Sibling rivalry takes many forms. It can be competitive or argumentative -- and it can involve allegations of favoritism from parents and other family members. The perception of favoritism in particular can also be very hard to manage. Whether it's one or all of your children making the claim, addressing it without totally validating it is tricky. The issue is usually something else -- and needs to be addresses as such. That can be even trickier.
Our kids all have individual strengths and challenges. Building up each of our kids as individuals with unique strengths and interests is one way to support fragile self-esteems. When a child has found that thing that they love and feels supported in pursuing it, there's less time for rivalry and jealousy among siblings.
But when one child has found that "thing" and another hasn't, jealousy and conflict can erupt. While you endeavor to support all your kids in their interests, is it fair to hold back supporting one just because another hasn't found "it" yet? Nope, not really. But it can be a foundation for sibling rivalry and allegations of favoritism. The best you can do is the best you can do and what you've been doing already: Supporting all your kids in their interests and searches for interests -- and communicate, communicate, communicate.
What you've likely already tried to do among your kids is something you should continue to try to do: Build mutual respect among them for their different traits and strengths.
While most kids go though ages and with one another where conflict happens, you can use the example of your own strong sibling relationships to talk to your kids about how you have developed respect for your sister or brother -- and made it through those ages of conflict. If you think it's appropriate in your situation, talk about how you or a sibling once felt the favoritism bug and how your family resolved it. The results in your family may not be instantaneous, but you're keeping the lines of communication open.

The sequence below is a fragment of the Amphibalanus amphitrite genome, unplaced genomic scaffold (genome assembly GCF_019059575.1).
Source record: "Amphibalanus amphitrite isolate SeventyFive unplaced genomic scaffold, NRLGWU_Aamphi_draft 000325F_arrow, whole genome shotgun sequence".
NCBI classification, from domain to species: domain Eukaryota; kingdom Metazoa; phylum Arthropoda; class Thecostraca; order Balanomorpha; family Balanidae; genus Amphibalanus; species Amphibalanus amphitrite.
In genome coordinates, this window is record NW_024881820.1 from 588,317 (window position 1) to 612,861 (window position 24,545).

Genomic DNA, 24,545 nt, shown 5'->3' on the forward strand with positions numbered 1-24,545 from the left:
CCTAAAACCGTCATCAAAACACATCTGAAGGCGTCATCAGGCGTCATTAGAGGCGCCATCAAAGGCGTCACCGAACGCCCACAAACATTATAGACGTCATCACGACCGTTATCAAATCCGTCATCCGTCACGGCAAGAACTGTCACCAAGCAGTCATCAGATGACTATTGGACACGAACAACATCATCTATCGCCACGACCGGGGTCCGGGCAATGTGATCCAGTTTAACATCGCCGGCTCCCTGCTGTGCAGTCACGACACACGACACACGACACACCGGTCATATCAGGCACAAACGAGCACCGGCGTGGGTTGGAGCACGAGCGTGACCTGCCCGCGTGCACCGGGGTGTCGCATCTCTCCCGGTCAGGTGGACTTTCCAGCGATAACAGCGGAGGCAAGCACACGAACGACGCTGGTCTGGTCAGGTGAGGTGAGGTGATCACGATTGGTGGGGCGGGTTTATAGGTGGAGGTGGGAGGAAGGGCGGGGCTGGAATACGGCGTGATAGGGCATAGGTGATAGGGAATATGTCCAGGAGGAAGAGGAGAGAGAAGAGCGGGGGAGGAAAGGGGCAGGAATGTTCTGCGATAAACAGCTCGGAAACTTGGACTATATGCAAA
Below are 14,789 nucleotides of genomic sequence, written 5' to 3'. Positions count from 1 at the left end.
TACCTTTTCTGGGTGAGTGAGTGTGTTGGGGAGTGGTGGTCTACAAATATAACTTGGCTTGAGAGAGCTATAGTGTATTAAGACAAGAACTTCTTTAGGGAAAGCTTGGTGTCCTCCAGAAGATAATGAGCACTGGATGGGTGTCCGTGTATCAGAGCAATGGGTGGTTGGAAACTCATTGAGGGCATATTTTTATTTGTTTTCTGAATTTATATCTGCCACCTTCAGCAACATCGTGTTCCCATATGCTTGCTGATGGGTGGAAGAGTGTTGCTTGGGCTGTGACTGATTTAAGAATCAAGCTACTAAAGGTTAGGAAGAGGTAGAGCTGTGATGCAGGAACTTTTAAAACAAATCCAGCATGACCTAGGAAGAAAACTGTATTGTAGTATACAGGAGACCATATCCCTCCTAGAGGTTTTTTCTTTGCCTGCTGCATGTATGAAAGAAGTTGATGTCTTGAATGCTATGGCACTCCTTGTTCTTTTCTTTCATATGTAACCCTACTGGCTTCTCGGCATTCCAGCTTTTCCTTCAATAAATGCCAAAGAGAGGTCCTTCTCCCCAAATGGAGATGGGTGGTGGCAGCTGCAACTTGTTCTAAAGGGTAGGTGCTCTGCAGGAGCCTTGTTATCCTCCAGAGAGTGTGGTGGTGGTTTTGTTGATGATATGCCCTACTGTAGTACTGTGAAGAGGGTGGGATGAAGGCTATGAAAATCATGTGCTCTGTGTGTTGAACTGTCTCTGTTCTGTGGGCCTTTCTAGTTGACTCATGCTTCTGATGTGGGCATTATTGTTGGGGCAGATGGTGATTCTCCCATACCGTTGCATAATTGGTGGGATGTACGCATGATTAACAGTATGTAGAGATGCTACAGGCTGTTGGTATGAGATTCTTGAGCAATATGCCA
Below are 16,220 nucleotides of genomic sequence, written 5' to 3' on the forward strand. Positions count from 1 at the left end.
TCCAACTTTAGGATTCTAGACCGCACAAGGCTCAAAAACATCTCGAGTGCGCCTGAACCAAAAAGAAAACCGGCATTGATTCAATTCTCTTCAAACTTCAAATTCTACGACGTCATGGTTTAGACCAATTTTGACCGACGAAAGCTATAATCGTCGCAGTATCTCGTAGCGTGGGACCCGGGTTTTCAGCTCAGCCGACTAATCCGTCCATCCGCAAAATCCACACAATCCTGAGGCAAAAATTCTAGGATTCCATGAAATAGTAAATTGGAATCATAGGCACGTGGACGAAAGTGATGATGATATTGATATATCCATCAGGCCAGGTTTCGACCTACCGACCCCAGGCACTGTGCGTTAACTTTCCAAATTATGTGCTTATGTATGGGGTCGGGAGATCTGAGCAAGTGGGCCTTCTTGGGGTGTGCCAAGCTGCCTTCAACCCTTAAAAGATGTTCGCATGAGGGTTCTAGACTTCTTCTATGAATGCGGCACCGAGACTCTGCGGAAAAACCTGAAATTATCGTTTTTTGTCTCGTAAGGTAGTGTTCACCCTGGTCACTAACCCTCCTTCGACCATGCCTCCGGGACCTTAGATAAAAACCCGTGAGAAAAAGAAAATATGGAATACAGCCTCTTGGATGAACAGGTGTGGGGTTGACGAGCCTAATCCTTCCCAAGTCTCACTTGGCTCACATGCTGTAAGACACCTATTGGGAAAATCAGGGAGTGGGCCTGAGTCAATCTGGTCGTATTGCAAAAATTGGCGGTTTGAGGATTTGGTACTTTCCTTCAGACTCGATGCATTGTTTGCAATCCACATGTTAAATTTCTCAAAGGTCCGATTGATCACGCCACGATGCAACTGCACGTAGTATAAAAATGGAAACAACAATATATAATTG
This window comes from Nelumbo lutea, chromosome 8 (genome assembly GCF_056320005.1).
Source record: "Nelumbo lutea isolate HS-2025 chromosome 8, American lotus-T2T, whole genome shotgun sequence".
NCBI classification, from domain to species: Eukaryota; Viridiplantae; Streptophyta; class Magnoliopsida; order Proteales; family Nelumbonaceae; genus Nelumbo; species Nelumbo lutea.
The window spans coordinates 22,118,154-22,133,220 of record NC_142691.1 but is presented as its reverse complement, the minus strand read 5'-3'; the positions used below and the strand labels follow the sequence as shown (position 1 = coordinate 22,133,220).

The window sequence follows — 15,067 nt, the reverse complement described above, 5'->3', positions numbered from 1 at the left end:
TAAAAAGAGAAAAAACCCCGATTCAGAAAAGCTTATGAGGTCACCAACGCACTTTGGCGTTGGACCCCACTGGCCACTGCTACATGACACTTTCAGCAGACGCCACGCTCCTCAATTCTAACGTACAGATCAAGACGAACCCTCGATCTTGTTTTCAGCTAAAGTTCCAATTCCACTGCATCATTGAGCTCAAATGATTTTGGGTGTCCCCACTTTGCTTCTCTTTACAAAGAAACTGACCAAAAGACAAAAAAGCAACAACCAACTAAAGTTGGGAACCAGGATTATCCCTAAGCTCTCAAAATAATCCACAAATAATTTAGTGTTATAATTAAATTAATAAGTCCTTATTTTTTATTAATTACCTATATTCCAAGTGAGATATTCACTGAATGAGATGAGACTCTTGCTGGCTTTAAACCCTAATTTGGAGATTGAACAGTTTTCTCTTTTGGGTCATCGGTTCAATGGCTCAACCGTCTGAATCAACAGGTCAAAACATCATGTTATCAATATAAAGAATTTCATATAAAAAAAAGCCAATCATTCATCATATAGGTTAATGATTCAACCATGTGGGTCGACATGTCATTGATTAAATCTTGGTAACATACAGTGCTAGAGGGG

Not everything about your children's interpersonal dynamic -- and parent-child dynamic -- is your fault. Sometimes our kids have personality traits that…perplex us. Sometimes, no matter our efforts at supporting individual strengths or establishing strong relationships, one of our children will be prone to the favoritism claim. It doesn't mean you should stop addressing it and resolving it, but it may give you insight into a different way to address the rivalry between your kids -- and help you feel less frustrated or guilty!
For example, if it were really all up to us, if every aspect of our children's personalities and responses were really our "fault," our kids would be exactly the same. They came from the same parents, in the same environment, so responses should be the same, right? We all know that's not the case in other areas, so why should it be any different when sibling rivalry is the issue and favoritism is the allegation?
There are times when the issue of favoritism between and among siblings just won't die. No matter your efforts to reassure all your kids of your love for them and their uniqueness, the issue won't go away or diminish. In that instance, favoritism likely isn't the root issue at all. It could be just a cover for other issues your child may be struggling to deal with.
After all your efforts, if your child is still struggling, consider asking for help -- for your child and your family. Ask your child's pediatrician or a school counselor for a referral to a respected local therapist that can help your child and you figure out just what is going on and the best way to help. It may not have anything to do with sibling rivalry at all!
Sibling rivalry and allegations of favoritism are issues most families deal with at one time or another. They can be dealt with -- and without validating the favoritism claim. But keep the bubble bath handy.
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